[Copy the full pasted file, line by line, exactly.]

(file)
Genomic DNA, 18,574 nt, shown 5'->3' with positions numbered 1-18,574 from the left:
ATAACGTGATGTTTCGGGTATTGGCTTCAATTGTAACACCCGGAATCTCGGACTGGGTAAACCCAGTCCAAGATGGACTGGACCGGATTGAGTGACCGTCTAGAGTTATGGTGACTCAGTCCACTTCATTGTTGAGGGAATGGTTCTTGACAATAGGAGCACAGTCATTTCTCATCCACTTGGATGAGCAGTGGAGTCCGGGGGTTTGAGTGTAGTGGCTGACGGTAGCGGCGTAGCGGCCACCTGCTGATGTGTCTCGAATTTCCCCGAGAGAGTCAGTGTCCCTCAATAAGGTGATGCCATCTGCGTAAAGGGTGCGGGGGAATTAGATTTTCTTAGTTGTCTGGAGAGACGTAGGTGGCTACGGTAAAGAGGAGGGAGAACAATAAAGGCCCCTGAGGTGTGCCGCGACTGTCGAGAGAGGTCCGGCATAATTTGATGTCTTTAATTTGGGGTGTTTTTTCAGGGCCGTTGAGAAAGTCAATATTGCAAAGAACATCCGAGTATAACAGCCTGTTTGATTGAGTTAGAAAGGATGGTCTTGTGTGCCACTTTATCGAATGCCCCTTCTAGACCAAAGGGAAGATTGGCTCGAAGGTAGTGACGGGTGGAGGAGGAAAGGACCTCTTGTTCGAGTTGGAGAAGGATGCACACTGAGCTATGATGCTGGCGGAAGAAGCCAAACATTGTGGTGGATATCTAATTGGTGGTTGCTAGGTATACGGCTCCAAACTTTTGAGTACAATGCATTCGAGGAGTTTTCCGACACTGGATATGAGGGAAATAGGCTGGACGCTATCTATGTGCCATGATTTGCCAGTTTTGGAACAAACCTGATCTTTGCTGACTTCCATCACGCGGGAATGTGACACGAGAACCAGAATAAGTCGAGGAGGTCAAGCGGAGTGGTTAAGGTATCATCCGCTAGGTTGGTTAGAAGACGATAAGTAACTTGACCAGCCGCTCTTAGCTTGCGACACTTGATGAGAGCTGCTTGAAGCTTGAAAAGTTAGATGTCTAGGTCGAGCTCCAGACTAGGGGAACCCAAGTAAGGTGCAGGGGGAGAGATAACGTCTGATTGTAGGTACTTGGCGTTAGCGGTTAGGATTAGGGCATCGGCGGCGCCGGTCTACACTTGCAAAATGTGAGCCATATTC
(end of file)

Genomic DNA, 18,574 nt, shown 5'->3' with positions numbered 1-18,574 from the left:
ATAACGTGATGTTTCGGGTATTGGCTTCAATTGTAACACCCGGAATCTCGGACTGGGTAAACCCAGTCCAAGATGGACTGGACCGGATTGAGTGACCGTCTAGAGTTATGGTGACTCAGTCCACTTCATTGTTGAGGGAATGGTTCTTGACAATAGGAGCACAGTCATTTCTCATCCACTTGGATGAGCAGTGGAGTCCGGGGGTTTGAGTGTAGTGGCTGACGGTAGCGGCGTAGCGGCCACCTGCTGATGTGTCTCGAATTTCCCCGAGAGAGTCAGTGTCCCTCAATAAGGTGATGCCATCTGCGTAAAGGGTGCGGGGGAATTAGATTTTCTTAGTTGTCTGGAGAGACGTAGGTGGCTACGGTAAAGAGGAGGGAGAACAATAAAGGCCCCTGAGGTGTGCCGCGACTGTCGAGAGAGGTCCGGCATAATTTGATGTCTTTAATTTGGGGTGTTTTTTCAGGGCCGTTGAGAAAGTCAATATTGCAAAGAACATCCGAGTATAACAGCCTGTTTGATTGAGTTAGAAAGGATGGTCTTGTGTGCCACTTTATCGAATGCCCCTTCTAGACCAAAGGGAAGATTGGCTCGAAGGTAGTGACGGGTGGAGGAGGAAAGGACCTCTTGTTCGAGTTGGAGAAGGATGCACACTGAGCTATGATGCTGGCGGAAGAAGCCAAACATTGTGGTGGATATCTAATTGGTGGTTGCTAGGTATACGGCTCCAAACTTTTGAGTACAATGCATTCGAGGAGTTTTCCGACACTGGATATGAGGGAAATAGGCTGGACGCTATCTATGTGCCATGATTTGCCAGTTTTGGAACAAACCTGATCTTTGCTGACTTCCATCACGCGGGAATGTGACACGAGAACCAGAATAAGTCGAGGAGGTCAAGCGGAGTGGTTAAGGTATCATCCGCTAGGTTGGTTAGAAGACGATAAGTAACTTGACCAGCCGCTCTTAGCTTGCGACACTTGATGAGAGCTGCTTGAAGCTTGAAAAGTTAGATGTCTAGGTCGAGCTCCAGACTAGGGGAACCCAAGTAAGGTGCAGGGGGAGAGATAACGTCTGATTGTAGGTACTTGGCGTTAGCGGTTAGGATTAGGGCATCGGCGGCGCCGGTCTACACTTGCAAAATGTGAGCCATATTC